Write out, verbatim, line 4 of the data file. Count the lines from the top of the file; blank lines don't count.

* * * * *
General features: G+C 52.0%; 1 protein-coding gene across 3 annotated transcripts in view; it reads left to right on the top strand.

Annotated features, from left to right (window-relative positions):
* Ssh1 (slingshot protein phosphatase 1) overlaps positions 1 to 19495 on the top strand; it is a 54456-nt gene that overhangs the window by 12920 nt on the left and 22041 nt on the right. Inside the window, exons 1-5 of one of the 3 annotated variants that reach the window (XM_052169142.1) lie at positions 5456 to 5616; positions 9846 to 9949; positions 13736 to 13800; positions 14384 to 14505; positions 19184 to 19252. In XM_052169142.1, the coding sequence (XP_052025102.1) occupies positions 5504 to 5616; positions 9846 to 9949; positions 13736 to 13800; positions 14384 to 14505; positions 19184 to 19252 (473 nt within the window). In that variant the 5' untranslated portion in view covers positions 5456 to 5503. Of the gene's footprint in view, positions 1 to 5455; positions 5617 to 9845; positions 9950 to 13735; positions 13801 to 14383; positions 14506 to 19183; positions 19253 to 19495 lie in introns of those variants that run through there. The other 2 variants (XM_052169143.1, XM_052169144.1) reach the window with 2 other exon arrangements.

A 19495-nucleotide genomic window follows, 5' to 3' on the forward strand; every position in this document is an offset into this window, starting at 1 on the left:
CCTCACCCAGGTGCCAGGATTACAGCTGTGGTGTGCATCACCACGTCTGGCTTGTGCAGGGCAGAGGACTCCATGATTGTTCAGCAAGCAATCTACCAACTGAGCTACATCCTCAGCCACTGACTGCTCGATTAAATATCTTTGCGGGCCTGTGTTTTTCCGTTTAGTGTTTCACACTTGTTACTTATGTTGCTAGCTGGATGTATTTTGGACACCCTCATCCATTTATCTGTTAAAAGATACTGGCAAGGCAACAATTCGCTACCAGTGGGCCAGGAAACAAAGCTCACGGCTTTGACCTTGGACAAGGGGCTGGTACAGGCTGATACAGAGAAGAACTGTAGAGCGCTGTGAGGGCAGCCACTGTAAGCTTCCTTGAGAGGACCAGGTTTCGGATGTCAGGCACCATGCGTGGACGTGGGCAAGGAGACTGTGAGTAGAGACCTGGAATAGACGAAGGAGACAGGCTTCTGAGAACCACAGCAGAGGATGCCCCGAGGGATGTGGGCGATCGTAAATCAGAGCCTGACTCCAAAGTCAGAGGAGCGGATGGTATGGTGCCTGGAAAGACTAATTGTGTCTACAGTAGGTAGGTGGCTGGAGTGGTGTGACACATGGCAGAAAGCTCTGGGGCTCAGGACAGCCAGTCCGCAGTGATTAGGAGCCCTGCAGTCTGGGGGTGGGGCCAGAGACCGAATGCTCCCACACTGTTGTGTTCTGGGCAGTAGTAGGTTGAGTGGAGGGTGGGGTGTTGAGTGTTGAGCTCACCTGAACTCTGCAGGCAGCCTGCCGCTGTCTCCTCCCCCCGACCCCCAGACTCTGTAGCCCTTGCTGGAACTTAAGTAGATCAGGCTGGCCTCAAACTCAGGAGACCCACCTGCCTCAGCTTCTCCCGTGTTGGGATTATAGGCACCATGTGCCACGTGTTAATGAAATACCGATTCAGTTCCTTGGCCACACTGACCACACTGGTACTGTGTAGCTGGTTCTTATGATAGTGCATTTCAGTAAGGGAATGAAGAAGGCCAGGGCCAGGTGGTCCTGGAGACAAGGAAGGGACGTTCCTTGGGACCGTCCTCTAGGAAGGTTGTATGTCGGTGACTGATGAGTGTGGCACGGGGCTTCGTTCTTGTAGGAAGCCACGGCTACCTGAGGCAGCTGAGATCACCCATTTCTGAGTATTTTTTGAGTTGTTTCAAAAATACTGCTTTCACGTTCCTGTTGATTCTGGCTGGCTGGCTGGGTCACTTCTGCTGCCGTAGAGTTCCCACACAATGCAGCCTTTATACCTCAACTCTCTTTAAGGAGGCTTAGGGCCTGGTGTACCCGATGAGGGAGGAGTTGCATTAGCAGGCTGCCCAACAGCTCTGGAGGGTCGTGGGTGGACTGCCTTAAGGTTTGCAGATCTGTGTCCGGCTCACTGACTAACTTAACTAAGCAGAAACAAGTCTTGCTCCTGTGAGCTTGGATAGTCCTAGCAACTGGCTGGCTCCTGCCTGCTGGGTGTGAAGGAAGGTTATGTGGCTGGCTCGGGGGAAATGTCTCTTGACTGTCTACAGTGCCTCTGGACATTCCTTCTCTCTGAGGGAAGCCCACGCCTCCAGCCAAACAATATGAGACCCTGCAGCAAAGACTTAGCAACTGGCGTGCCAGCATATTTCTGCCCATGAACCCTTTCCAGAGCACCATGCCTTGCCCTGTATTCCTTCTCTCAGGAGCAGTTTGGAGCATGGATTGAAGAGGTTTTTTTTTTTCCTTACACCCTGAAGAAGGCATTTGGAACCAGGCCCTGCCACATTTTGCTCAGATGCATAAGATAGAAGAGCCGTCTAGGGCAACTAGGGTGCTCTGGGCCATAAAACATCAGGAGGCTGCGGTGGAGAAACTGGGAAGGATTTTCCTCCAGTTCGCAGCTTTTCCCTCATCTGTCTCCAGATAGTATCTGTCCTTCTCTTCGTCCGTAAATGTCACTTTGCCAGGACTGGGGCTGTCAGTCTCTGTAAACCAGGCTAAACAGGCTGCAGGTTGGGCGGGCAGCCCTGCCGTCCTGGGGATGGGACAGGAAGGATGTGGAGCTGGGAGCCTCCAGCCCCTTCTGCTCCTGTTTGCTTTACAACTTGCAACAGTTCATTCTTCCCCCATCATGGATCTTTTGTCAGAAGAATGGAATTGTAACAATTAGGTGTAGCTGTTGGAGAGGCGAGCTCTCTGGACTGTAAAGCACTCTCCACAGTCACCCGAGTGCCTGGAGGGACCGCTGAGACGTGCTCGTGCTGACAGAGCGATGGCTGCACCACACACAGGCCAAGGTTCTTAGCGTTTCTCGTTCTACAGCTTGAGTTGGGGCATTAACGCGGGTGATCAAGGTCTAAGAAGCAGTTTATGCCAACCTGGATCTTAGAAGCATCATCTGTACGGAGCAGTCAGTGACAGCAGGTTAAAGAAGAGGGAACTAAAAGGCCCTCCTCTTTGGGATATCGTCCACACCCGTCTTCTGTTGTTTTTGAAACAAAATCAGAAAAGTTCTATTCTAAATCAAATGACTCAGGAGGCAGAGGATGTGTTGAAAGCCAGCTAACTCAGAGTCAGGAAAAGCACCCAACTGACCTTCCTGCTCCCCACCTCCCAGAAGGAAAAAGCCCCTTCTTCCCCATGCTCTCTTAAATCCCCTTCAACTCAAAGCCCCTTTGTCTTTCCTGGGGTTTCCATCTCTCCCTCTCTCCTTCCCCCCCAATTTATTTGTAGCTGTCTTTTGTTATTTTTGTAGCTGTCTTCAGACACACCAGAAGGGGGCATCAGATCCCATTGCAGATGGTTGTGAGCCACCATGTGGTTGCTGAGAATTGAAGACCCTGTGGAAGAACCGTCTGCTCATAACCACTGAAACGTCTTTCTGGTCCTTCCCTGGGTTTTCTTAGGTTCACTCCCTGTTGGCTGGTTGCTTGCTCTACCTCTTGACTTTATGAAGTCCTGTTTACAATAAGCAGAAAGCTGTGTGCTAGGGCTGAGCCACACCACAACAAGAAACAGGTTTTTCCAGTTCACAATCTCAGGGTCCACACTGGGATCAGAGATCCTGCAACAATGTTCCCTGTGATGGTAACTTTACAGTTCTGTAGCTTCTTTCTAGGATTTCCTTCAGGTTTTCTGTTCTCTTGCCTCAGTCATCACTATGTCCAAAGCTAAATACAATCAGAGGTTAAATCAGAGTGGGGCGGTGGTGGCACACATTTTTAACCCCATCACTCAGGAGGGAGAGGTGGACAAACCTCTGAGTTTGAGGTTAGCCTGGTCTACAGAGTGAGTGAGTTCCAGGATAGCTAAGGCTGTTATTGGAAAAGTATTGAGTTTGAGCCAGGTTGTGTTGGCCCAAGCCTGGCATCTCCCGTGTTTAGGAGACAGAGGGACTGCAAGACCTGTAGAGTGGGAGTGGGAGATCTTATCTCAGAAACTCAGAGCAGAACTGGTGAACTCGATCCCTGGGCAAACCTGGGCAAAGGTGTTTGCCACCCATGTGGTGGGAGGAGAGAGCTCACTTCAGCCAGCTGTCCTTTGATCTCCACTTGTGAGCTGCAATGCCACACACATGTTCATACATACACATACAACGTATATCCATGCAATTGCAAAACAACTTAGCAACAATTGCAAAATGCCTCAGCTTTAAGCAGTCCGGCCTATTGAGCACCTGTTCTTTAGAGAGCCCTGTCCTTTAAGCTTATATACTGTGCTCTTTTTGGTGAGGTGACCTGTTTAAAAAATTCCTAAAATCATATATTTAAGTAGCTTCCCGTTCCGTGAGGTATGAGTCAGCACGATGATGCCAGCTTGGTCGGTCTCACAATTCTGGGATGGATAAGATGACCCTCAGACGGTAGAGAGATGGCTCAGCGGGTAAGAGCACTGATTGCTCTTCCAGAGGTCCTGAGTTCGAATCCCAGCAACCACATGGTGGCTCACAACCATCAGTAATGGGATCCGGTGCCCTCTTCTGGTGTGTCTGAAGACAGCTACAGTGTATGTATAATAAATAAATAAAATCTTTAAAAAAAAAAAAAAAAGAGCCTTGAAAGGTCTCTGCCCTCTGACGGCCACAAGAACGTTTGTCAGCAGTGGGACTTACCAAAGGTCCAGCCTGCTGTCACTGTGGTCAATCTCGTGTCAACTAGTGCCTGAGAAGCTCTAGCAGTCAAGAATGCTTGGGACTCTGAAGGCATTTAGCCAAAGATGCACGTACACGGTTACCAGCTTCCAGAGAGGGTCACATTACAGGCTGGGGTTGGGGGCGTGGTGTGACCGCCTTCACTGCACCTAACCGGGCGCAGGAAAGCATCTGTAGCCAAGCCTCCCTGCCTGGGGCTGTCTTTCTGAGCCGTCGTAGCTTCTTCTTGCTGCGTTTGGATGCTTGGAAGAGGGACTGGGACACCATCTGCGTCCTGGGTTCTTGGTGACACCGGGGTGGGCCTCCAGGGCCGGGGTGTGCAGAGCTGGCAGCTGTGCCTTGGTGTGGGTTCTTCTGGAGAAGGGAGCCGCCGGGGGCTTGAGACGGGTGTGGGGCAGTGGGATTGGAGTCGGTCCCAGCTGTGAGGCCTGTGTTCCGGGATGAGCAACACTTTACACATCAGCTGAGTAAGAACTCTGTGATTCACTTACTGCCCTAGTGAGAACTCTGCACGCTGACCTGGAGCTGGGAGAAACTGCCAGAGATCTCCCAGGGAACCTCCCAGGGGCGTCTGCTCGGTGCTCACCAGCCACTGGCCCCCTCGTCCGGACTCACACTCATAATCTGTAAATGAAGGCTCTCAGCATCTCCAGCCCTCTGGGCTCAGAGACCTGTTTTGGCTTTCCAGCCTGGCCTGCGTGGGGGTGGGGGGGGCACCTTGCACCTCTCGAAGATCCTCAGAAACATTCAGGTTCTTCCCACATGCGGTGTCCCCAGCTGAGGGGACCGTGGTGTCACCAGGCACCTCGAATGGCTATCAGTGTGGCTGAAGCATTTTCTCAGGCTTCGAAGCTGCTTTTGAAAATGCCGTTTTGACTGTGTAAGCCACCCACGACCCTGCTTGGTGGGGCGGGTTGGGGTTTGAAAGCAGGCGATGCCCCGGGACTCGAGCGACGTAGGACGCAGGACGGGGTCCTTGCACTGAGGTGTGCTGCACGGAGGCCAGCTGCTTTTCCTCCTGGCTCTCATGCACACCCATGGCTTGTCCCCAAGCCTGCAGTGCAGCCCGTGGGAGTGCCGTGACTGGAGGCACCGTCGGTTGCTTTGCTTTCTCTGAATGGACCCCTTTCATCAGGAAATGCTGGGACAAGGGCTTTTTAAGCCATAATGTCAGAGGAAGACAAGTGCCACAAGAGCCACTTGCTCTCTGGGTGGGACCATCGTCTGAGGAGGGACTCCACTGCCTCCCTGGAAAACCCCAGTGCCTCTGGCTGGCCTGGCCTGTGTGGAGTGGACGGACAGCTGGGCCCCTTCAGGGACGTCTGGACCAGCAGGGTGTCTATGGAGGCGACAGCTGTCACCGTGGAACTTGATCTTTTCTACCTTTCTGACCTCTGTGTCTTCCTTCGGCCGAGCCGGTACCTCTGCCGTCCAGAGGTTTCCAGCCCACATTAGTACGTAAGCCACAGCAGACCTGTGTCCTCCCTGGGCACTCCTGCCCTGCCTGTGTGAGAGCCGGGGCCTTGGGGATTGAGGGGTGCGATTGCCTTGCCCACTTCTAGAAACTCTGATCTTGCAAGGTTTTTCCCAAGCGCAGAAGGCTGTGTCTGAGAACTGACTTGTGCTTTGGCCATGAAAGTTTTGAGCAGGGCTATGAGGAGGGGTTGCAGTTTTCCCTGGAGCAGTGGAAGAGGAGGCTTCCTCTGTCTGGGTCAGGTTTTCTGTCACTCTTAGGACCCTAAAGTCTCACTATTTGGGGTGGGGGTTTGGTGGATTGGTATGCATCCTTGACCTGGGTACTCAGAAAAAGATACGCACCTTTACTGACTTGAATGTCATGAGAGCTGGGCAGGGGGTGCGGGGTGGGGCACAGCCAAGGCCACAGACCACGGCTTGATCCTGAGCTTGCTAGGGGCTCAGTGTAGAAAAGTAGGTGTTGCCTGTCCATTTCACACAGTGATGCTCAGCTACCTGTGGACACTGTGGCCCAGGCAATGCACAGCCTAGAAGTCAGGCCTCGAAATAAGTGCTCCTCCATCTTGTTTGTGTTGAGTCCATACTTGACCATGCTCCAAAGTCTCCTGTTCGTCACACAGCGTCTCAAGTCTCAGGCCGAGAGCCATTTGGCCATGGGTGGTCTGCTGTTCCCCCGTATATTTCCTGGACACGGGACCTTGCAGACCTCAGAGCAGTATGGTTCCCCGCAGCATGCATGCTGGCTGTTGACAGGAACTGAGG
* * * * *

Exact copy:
A 19495-nucleotide genomic window follows, 5' to 3' on the forward strand; every position in this document is an offset into this window, starting at 1 on the left: